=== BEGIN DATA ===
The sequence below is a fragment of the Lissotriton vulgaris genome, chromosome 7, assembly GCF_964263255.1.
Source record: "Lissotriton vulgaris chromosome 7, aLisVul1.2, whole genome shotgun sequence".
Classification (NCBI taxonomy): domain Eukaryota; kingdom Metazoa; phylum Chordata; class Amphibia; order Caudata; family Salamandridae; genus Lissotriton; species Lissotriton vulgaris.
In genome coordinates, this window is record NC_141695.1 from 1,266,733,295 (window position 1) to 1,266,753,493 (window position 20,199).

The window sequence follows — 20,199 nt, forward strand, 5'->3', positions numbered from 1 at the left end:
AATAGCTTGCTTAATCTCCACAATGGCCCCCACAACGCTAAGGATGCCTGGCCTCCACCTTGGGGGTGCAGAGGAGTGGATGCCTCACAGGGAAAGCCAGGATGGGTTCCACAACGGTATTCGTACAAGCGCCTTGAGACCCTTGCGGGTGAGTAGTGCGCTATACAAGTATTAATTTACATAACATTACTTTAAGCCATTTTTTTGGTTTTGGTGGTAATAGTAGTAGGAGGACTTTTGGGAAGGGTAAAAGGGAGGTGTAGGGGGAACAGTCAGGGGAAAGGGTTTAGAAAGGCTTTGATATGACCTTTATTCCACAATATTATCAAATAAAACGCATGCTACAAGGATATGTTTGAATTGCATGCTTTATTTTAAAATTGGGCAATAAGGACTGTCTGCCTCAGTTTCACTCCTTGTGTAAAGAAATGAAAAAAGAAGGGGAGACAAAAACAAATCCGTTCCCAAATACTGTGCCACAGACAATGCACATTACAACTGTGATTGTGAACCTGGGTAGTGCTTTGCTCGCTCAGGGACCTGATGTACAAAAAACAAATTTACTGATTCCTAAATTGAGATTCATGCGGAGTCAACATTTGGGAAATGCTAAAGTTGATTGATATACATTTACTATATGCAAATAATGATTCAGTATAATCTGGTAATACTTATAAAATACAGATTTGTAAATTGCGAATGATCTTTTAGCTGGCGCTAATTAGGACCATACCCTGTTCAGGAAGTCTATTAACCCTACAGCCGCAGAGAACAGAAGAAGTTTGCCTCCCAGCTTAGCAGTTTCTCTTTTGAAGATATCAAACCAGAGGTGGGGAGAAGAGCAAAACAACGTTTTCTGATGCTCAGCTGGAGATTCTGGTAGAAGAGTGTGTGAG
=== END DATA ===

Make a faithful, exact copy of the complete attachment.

The sequence below is a fragment of the Lissotriton vulgaris genome, chromosome 7, assembly GCF_964263255.1.
Source record: "Lissotriton vulgaris chromosome 7, aLisVul1.2, whole genome shotgun sequence".
Classification (NCBI taxonomy): domain Eukaryota; kingdom Metazoa; phylum Chordata; class Amphibia; order Caudata; family Salamandridae; genus Lissotriton; species Lissotriton vulgaris.
In genome coordinates, this window is record NC_141695.1 from 1,266,733,295 (window position 1) to 1,266,753,493 (window position 20,199).

The window sequence follows — 20,199 nt, forward strand, 5'->3', positions numbered from 1 at the left end:
AATAGCTTGCTTAATCTCCACAATGGCCCCCACAACGCTAAGGATGCCTGGCCTCCACCTTGGGGGTGCAGAGGAGTGGATGCCTCACAGGGAAAGCCAGGATGGGTTCCACAACGGTATTCGTACAAGCGCCTTGAGACCCTTGCGGGTGAGTAGTGCGCTATACAAGTATTAATTTACATAACATTACTTTAAGCCATTTTTTTGGTTTTGGTGGTAATAGTAGTAGGAGGACTTTTGGGAAGGGTAAAAGGGAGGTGTAGGGGGAACAGTCAGGGGAAAGGGTTTAGAAAGGCTTTGATATGACCTTTATTCCACAATATTATCAAATAAAACGCATGCTACAAGGATATGTTTGAATTGCATGCTTTATTTTAAAATTGGGCAATAAGGACTGTCTGCCTCAGTTTCACTCCTTGTGTAAAGAAATGAAAAAAGAAGGGGAGACAAAAACAAATCCGTTCCCAAATACTGTGCCACAGACAATGCACATTACAACTGTGATTGTGAACCTGGGTAGTGCTTTGCTCGCTCAGGGACCTGATGTACAAAAAACAAATTTACTGATTCCTAAATTGAGATTCATGCGGAGTCAACATTTGGGAAATGCTAAAGTTGATTGATATACATTTACTATATGCAAATAATGATTCAGTATAATCTGGTAATACTTATAAAATACAGATTTGTAAATTGCGAATGATCTTTTAGCTGGCGCTAATTAGGACCATACCCTGTTCAGGAAGTCTATTAACCCTACAGCCGCAGAGAACAGAAGAAGTTTGCCTCCCAGCTTAGCAGTTTCTCTTTTGAAGATATCAAACCAGAGGTGGGGAGAAGAGCAAAACAACGTTTTCTGATGCTCAGCTGGAGATTCTGGTAGAAGAGTGTGTGAG